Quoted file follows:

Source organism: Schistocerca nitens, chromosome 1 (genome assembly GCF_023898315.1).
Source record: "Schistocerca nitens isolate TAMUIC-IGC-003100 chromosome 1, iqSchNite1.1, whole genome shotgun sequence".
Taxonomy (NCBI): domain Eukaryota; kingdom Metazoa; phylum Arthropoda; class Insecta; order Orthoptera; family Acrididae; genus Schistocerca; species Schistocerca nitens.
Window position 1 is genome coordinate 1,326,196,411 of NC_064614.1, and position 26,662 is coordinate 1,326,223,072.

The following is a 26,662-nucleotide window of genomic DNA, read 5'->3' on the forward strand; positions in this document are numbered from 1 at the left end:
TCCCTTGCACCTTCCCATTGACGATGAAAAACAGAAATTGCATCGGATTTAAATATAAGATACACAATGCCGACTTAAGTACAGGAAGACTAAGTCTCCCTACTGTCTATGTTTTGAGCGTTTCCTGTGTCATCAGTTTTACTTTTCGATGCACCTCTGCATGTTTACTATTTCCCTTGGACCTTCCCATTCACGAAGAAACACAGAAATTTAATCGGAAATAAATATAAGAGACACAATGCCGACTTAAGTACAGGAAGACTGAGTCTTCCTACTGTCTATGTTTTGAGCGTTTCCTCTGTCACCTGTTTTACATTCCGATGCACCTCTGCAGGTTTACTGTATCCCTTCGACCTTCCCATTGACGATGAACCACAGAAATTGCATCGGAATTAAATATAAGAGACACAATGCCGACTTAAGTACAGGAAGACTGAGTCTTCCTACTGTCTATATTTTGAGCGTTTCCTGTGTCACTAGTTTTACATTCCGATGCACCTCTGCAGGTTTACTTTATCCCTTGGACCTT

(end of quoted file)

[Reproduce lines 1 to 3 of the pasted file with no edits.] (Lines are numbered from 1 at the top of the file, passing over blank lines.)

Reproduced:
Source organism: Schistocerca nitens, chromosome 1 (genome assembly GCF_023898315.1).
Source record: "Schistocerca nitens isolate TAMUIC-IGC-003100 chromosome 1, iqSchNite1.1, whole genome shotgun sequence".
Taxonomy (NCBI): domain Eukaryota; kingdom Metazoa; phylum Arthropoda; class Insecta; order Orthoptera; family Acrididae; genus Schistocerca; species Schistocerca nitens.